Surveying techniques developed in the ancient world, when people began to describe the dimensions and shape of the earth. Homer (in approximately the ninth century B.C.) envisioned the earth as a flat disk surrounded by oceans. Pythagoras, a Greek philosopher of the sixth century B.C., imagined a spherical world. Gauging the circumference of the earth was first accomplished in 240 B.C. by the Greek astronomer Eratosthenes, who measured the angle of the sun from two points on earth separated by 500 miles. His calculations gave him an answer of 25,000 miles, remarkably close to the earth's actual circumference (24,901.55 miles around the equator and 24,859.82 miles through the poles).
Before men knew the earth's overall dimensions, however, they developed techniques for measuring and locating parts. As early as 3800 B.C., the Babylonians conducted land surveys for taxation purposes. In approximately 2900 B.C., the Egyptians used surveying techniques to site, level, and erect the pyramids. By 1400 B.C., they were able to survey the land along the Nile River and reestablish field boundaries when floods erased previously established markers. Ancient Greeks were also acquainted with surveying methods. Their knowledge was passed on to the Romans, who refined and further developed surveying techniques used in building roads, bridges, buildings, and monuments.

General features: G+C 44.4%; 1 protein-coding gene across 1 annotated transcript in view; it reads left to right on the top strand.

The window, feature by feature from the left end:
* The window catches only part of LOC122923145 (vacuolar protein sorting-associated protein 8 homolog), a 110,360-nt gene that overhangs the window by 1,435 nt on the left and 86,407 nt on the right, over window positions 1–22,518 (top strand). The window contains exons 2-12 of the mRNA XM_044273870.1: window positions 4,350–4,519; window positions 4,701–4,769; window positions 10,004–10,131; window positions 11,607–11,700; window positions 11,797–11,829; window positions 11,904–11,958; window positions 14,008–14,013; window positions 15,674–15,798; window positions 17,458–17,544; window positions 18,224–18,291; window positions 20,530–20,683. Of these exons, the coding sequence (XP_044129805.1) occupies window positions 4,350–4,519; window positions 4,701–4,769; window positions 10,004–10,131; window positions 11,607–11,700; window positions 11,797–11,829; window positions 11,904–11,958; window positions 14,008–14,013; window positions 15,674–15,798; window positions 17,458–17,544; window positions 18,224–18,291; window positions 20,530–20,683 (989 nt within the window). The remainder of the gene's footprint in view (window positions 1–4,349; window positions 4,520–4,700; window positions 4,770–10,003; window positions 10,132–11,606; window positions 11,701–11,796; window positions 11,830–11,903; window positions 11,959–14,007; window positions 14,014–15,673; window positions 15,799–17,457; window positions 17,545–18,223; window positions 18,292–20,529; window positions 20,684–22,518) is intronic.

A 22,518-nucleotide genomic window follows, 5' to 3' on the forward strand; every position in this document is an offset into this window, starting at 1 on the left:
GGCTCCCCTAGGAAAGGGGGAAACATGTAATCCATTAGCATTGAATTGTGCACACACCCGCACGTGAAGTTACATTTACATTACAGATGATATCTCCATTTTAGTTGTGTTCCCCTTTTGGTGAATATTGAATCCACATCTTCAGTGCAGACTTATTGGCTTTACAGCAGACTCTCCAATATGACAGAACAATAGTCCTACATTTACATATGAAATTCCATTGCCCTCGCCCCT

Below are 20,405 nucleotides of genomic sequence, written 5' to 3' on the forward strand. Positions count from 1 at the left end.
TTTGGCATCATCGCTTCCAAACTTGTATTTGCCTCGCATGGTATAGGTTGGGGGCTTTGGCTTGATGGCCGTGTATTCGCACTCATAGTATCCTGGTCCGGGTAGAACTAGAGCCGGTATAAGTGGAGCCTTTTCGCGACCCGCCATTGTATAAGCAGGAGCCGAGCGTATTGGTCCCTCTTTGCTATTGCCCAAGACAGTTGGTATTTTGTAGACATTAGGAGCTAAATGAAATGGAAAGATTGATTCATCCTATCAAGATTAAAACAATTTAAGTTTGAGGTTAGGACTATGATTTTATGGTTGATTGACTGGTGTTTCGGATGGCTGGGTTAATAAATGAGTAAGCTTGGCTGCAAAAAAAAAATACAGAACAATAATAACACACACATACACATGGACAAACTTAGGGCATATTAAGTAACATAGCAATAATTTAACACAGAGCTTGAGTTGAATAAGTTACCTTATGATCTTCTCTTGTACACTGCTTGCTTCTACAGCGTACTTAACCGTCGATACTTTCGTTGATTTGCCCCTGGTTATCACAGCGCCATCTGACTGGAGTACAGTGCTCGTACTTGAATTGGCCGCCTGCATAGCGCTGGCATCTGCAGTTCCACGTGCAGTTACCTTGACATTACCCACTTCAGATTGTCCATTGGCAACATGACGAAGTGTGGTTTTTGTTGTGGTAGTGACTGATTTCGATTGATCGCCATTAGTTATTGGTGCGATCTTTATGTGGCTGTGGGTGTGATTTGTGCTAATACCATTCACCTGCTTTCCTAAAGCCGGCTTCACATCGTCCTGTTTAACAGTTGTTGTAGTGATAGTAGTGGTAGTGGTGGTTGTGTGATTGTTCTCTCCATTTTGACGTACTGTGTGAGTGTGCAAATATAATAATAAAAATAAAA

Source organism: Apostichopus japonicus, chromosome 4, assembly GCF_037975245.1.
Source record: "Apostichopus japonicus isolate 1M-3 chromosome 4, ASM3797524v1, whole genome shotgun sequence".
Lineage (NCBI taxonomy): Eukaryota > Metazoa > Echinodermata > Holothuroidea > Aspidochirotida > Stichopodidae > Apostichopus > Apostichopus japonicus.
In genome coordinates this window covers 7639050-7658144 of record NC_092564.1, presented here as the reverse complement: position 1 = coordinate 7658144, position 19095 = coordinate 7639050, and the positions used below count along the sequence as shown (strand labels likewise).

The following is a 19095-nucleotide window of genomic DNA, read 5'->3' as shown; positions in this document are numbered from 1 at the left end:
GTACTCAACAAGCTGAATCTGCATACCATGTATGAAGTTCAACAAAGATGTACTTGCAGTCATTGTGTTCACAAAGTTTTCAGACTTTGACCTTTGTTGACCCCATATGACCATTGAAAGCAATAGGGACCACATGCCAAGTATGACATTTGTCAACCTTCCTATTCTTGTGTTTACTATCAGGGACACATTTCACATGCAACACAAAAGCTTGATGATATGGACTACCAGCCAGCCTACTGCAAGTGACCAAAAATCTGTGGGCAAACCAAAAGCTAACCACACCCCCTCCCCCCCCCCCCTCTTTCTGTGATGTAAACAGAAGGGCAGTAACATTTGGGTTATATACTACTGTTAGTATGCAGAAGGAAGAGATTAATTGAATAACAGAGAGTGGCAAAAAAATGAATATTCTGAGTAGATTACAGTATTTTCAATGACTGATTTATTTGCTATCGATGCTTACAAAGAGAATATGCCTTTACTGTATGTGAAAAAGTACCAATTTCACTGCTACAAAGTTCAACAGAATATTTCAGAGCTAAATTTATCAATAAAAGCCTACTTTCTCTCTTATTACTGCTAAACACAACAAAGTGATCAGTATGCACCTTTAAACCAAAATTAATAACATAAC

Early surveying instruments were designed to help technicians accurately measure the angles necessary to calculate precise distances. One instrument, developed by the Romans, was called a groma. The groma was a cross-shaped instrument used to make a right angle. It had plumb lines suspended from each of its four ends to aid in leveling.
Another early surveying tool, the astrolabe, was used to measure angular heights. Through the centuries innovators improved upon the astrolabe's basic design. Glass lenses were added to make sighting sharper and more accurate. Larger astrolabes were developed for astronomical use, and smaller ones were fashioned for mariners. Plumb bobs were added to help determine a true vertical line.